Have you noticed that we are in the throes of a fourth industrial revolution?
The first industrial revolution occurred towards the end of the 18th century with the introduction of steam power and mechanisation. The second industrial revolution took place at the end of the 19th and beginning of the 20th century and was driven by the invention of electrical devices and mass production. The third industrial revolution was brought about by computers and automation at the end of the 20th century. The fourth industrial revolution is happening as result of combining physical and cyber systems. It is also called Industry 4.0 and is seen as the integration of additive manufacturing, augmented reality, Big Data, cloud computing, cyber security, Internet of Things (IoT), simulation and systems engineering. Most organisations are struggling with the integration process and, as a consequence, are only exploiting a fraction of the capabilities of the new technology. Revolutions are, by their nature, disruptive and those organisations that embrace and exploit the innovations will benefit while the existence of the remainder is under threat [see [‘The disrupting benefit of innovation’ on May 23rd, 2018].
Our work on the Integrated Nuclear Digital Environment, on Digital Twins, in the MOTIVATE project and on hierarchical modelling in engineering and biology is all part of the revolution.
A couple of weeks ago [see ‘Small is beautiful and affordable in nuclear power-stations’ on January 14th, 2015] I ranted about the need to develop small modular reactors whose components can be mass-produced in a similar way to the wings, cockpit, tail-planes, fuselage and engines of an Airbus aeroplane that are manufactured in factories in different countries in Europe prior to final assembly and commissioning in Toulouse, France. The aerospace industry is heavily dependent on computer-aided engineering to design, test, manufacture, operate and maintain aircraft in a series of processes involving a huge number of organisations. The civil engineering and building services industries are following the same model through the introduction of BIM, or Building Information Modelling. I have recently suggested that the nuclear industry needs to adopt the same approach through an Integrated Nuclear Digital Environment (INDE) that has the potential to reduce operating and decommissioning costs and increase reliability and safety for existing and planned power-stations but more importantly would enable a move towards mass-production of modular power-stations.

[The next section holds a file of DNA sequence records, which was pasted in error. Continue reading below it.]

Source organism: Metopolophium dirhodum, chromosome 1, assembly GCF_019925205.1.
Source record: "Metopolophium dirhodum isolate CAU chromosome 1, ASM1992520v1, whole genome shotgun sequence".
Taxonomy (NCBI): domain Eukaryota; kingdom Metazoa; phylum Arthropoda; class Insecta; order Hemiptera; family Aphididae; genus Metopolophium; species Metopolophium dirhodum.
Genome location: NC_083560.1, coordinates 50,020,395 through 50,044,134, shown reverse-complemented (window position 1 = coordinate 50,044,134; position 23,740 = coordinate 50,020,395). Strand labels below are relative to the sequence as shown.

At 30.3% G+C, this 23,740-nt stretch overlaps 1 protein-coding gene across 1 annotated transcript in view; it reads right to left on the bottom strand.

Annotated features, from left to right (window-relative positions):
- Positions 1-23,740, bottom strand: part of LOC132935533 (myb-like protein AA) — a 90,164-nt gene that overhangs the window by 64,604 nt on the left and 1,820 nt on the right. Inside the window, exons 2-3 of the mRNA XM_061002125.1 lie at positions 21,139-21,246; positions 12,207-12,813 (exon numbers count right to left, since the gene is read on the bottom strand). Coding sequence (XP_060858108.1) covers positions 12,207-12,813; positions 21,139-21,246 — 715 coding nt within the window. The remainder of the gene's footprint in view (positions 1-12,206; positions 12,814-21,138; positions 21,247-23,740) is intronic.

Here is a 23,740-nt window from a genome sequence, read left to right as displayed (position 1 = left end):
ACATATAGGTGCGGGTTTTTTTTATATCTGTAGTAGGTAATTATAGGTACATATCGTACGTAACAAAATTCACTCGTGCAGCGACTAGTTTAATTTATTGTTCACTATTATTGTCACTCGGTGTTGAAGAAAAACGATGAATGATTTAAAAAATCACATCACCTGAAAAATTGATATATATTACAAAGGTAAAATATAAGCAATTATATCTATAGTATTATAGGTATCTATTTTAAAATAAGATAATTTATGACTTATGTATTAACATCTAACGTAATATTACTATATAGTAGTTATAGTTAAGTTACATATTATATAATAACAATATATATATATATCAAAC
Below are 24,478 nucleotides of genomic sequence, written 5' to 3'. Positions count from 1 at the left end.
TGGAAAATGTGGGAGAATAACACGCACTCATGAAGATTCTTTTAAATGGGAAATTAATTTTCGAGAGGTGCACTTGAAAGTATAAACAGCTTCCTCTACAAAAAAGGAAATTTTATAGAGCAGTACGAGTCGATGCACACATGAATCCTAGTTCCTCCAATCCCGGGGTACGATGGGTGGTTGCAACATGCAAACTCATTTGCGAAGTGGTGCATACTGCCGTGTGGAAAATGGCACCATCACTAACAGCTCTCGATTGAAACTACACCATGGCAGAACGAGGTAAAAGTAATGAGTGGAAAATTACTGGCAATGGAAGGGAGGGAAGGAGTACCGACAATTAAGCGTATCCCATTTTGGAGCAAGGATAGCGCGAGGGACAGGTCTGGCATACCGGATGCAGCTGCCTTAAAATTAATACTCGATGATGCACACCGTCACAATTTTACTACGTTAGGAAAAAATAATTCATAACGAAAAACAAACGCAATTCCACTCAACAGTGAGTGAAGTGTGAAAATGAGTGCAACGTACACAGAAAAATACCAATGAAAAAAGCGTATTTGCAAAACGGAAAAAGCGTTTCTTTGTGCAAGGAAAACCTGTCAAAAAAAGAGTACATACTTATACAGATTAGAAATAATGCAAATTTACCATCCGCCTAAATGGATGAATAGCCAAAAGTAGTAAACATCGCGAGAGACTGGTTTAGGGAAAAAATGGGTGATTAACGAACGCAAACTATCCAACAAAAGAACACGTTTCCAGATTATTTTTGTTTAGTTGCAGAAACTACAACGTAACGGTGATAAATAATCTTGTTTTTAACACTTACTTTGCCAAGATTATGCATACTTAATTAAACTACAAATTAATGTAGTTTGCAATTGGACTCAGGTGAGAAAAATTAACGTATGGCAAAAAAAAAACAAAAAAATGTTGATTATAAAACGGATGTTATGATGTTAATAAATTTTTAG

Recently I presented a paper at a NAFEMS seminar on Modelling and Simulation in the Nuclear Industry held on November 19th 2014 in Manchester, UK. To judge from the Q&A session afterwards, the paper divided the audience into those who could see the enormous potential (the enablers?) and those who saw only massive problems that rendered it unworkable (the potentially disrupted?). The latter group tends to cite the special circumstances of the nuclear industry associated with its risks and regulatory environment. These are important factors but are not unique to the industry. From my perspective of working with many other industrial sectors, the nuclear industry is unique in its slow progress in exploiting the potential of digital technologies. Perhaps in the end, as one of my academic colleagues believes, research on solar power will produce such efficient solar cells that even in cold and cloudy England we will be able to meet all of our power needs from solar energy [given incoming solar radiation is about 340 Watts/square meter], in which case perhaps the nuclear power industry will become extinct unless it has evolved.
Schematic diagram showing the digital environment (second column from left in purple), its relationships to the real-world (left column in red) and the potential added value (third column from left) together with exemplar applications (right column). Coloured arrows are processes and coloured boxes represent physical (red) or digital (purple) infrastructure [from Patterson & Taylor, 2014].
The diagram is an extract from Patterson & Taylor, 2014. The views expressed in this blog post are those of the author and not necessarily of those of his co-authors on other publications, or their employers.